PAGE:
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This project will walk through how easy it is to interface the Texas Instruments LaunchPad™ development kit with Temboo's online service to quickly prototype an Internet of things (IoT) device. The beauty of the Temboo service is its ability to make interacting with APIs simple. Here we will use the Twilio API to create and send an SMS triggered by a change in the Educational BoosterPack™ MKII's accelerometer readings. As the user we simply have to set up an account with both Temboo and Twilio, fill in some settings and slightly modify some Temboo-generated code.
Account Set Up
Setting up a Temboo account is the first step required in creating this fall detector. Fortunately, Temboo makes it very easy to get up and running.
1. Getting set up in Temboo
Create a Temboo account and navigate to the Twilio library section which can be found here.
2. Getting set up in Twilio
Follow the instructions to get a Twilio account in order to enable Temboo-triggered voice calls or SMS messages. The sign up link for Twilio can be found on the Temboo library page as well as here.
After getting Twilio set up, follow the steps provided to register the phone number you want alerted when your device falls.
Gather your Twilio API key from the user dashboard page. This can be found here.
3. Bring them both together
Once Twilio is set up, it is time to sit back and let Temboo do the work for us. Navigate to the SendSMS Choreo, also found here.
Building the Project
1. Connecting your LaunchPad to the network
First, make sure that the "IoT Mode" toggle switch found in the top right of the page is set to “on”. This will unlock some new settings at the top of the page. Make sure to select "Texas Instruments LaunchPad" for hardware. For the connection, if this is your first time using Temboo, you will have to set up the Internet connection. We will be using the SimpleLink™ Wi-Fi® CC3100 BoosterPack plug-in module to connect to the network, so select that from the drop down. Fill in your network settings and give it a convenient name so you can save the settings and do not have to set up the connection every time. Go ahead and ignore the "Want to stream sensor data?" drop down for this project, as it will not be used.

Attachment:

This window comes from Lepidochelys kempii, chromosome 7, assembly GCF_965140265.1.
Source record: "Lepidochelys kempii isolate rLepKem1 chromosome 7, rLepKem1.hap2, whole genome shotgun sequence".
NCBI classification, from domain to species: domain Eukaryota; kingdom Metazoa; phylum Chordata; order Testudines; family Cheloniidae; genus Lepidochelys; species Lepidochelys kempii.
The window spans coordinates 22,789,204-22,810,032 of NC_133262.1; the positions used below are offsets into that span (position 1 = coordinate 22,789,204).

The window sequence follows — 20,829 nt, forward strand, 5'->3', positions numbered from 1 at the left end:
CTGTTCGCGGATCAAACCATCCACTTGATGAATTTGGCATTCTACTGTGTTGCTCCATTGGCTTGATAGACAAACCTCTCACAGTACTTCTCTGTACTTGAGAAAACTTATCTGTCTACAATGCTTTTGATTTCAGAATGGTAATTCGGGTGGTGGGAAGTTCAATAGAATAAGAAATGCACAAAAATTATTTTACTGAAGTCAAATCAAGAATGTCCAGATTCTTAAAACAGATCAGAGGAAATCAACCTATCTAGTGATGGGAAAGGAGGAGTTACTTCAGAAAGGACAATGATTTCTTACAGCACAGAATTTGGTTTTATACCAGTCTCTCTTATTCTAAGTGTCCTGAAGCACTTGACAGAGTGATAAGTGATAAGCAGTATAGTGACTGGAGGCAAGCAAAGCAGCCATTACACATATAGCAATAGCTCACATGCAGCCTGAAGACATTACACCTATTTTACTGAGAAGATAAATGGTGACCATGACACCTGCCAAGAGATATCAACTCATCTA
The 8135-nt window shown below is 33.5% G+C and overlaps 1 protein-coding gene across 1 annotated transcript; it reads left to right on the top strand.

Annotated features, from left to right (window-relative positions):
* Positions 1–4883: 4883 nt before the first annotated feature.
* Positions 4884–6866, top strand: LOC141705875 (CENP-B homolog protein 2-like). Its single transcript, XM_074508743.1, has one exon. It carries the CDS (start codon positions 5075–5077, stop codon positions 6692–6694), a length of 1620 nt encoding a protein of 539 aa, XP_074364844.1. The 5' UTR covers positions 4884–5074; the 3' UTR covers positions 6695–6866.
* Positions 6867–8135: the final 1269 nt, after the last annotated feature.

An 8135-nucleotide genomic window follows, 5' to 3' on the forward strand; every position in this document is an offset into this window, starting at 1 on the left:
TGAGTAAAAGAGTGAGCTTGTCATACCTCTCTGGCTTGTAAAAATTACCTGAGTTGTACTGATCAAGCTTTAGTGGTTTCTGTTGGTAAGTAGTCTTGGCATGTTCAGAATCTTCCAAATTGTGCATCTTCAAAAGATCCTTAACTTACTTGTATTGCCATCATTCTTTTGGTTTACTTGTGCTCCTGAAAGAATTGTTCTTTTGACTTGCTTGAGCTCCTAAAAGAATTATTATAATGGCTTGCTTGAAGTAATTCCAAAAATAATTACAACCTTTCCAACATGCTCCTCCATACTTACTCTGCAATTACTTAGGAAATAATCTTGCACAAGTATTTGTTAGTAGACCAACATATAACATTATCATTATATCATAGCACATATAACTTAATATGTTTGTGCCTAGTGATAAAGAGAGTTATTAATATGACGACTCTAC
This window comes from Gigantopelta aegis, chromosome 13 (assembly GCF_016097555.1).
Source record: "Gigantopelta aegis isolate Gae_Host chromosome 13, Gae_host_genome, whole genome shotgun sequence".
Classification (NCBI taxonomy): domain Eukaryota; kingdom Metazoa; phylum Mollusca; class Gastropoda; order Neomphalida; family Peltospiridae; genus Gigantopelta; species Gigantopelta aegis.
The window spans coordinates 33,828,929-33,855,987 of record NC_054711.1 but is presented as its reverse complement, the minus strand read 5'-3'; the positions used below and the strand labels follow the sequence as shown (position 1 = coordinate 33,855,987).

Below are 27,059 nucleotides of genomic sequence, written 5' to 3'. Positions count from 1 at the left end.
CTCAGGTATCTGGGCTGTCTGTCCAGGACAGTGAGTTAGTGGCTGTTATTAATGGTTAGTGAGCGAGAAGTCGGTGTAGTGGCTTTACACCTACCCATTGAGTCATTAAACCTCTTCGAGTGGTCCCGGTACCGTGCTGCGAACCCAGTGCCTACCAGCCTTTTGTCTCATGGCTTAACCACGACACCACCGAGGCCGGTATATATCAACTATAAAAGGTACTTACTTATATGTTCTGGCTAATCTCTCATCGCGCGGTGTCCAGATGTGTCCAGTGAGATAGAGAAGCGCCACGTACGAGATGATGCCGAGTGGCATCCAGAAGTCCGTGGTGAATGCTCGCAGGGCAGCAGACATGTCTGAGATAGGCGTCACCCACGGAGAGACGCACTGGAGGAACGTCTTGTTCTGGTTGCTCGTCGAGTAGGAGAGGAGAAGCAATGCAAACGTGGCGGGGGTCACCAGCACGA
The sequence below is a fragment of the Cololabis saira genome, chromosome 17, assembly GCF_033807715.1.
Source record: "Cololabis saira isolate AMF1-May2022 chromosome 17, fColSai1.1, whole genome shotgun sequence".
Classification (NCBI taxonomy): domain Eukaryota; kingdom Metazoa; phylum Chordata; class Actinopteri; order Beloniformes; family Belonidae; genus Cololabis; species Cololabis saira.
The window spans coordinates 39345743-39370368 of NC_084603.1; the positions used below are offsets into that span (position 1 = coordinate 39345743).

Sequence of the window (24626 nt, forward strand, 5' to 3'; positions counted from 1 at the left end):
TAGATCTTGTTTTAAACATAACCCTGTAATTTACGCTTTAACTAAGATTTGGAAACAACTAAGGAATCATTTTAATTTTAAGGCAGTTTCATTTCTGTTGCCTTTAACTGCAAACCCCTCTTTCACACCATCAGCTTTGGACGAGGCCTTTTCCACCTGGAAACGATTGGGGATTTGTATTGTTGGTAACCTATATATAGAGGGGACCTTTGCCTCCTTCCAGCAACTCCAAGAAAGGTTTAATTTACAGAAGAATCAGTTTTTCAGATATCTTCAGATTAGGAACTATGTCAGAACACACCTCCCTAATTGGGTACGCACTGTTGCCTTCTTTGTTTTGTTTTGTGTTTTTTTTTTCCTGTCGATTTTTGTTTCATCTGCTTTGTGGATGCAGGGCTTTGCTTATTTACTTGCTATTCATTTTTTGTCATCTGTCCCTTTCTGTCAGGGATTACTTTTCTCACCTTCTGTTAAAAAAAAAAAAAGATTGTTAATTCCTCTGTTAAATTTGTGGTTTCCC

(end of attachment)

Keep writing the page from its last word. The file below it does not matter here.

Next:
Setting up the connection through Temboo
2. Adapting the code to be triggered by an event
Hit the plus sign next to "Is this Choreo triggered by a sensor event?”. By default this Choreo will trigger when pin 6.1's analog value drops down to zero. Leave this as a default. We will edit it in the code later, but it is important to have the conditional added.
3. Connecting to the Twilio API
In the input section, fill in the AccountSID and AuthToken from the user Twilio dashboard. This should have been found in Step 2 of the account set up. The Body is simply the text that you would like to be sent to your phone to indicate when the device has been knocked over. The "From" number is also from your Twilio profile. The "To" number is the number that you would like to send the SMS to. It is important to make sure that you have registered this number with Twilio or else the Choreo will fail.
4. Saving the Twilio profile in Temboo
Once everything is filled in, press the "save" button next to the "Select Profile" drop down. Give your Twilio profile a name, and make sure to remember it for later.
Finalized settings on Temboo to communicate with the Twilio service
5. Test the Choreo
That's all it takes from the Temboo side! We are almost completely done. Go ahead and hit the "Run" button on the Temboo page. This should return with a success and trigger a text message. This means that everything is set up and we are ready to copy our code into Energia, where we need to make a couple of changes.
6. Set up the accelerometer event
Download AccelTxt.ino and open it in Energia. This code was created using the Temboo code as a foundation and manipulated to use the accelerometer from the Educational BoosterPack to trigger the SMS instead of the default analog pin 6.1. Make sure to change line 110, SendSMS.setProfile("Twilionum"), and rename the profile to the same name you gave in step four of building the project. Take some time to compare the differences between the code on Temboo's site and AccelTxt.ino and realize how similar they are!
7. Edit the Temboo Account Library
The final step is to set up TembooAccount.h, which is a library that the code uses to verify your Temboo account and successfully call Choreos. An example of the library can be found below. All you have to do is change the 'X's' to the values found on your Temboo page. Make sure to add this as a header file to wherever your Energia libraries are stored.
8. Run it!
That’s it! Flash your LaunchPad and open a serial monitor connection. You should see the LaunchPad connect to Wi-Fi using the SimpleLink Wi-Fi CC3100 BoosterPack and then it will start reading out accelerometer values. Once any of the values differ from the initialized values more than the maxChange variable (set by default to 100 in the code below), the sendSMS Choreo will trigger, causing a text to be sent to the recipient specified through Temboo.
Happy Coding! Have you developed a LaunchPad project using Temboo? Let us know in the comments!
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